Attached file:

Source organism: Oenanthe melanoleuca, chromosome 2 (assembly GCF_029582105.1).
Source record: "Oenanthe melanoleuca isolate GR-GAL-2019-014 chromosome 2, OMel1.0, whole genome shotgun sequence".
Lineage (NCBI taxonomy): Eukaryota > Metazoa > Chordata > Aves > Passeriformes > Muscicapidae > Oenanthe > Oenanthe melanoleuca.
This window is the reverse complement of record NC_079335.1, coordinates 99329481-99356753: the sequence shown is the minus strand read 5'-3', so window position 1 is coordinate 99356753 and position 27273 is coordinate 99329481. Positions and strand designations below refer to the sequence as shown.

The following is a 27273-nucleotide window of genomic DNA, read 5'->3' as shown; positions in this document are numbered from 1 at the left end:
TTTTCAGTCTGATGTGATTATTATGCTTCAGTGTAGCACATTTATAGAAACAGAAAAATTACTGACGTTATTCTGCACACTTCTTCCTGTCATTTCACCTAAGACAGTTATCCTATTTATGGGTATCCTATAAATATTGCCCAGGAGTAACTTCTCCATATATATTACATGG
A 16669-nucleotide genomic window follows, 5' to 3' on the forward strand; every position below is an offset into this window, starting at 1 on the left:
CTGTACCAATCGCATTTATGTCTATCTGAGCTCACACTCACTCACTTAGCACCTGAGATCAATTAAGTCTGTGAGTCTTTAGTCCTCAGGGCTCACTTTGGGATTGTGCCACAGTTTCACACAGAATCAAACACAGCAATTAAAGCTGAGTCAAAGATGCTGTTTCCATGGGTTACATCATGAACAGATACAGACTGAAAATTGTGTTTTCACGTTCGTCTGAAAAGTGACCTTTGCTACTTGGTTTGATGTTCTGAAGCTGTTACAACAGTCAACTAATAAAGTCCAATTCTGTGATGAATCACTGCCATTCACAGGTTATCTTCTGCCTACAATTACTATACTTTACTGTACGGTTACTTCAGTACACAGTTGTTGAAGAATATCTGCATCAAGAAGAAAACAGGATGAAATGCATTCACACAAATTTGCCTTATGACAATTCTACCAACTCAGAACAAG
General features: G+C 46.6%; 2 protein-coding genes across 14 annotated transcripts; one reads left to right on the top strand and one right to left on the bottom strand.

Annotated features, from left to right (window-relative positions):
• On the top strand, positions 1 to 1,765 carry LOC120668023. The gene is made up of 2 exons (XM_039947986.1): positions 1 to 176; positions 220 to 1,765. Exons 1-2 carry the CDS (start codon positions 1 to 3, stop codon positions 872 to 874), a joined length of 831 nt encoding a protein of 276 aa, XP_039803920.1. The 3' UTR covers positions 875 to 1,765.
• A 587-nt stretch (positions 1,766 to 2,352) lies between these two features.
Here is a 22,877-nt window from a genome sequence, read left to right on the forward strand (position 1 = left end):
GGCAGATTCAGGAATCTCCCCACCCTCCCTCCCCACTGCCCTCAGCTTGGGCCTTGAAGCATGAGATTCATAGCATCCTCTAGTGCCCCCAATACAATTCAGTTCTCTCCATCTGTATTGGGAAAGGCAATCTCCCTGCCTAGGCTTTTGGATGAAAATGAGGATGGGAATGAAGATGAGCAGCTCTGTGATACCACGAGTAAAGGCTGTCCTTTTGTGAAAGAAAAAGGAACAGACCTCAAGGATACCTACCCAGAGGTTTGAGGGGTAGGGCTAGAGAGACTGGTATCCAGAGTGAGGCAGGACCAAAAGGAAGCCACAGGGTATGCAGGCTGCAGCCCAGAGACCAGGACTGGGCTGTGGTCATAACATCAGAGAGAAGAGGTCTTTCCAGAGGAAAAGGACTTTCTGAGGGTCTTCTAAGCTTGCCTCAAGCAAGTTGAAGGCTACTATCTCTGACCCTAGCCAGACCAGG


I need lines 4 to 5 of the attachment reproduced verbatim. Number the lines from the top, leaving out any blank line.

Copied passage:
This window is the reverse complement of record NC_079335.1, coordinates 99329481-99356753: the sequence shown is the minus strand read 5'-3', so window position 1 is coordinate 99356753 and position 27273 is coordinate 99329481. Positions and strand designations below refer to the sequence as shown.

The following is a 27273-nucleotide window of genomic DNA, read 5'->3' as shown; positions in this document are numbered from 1 at the left end: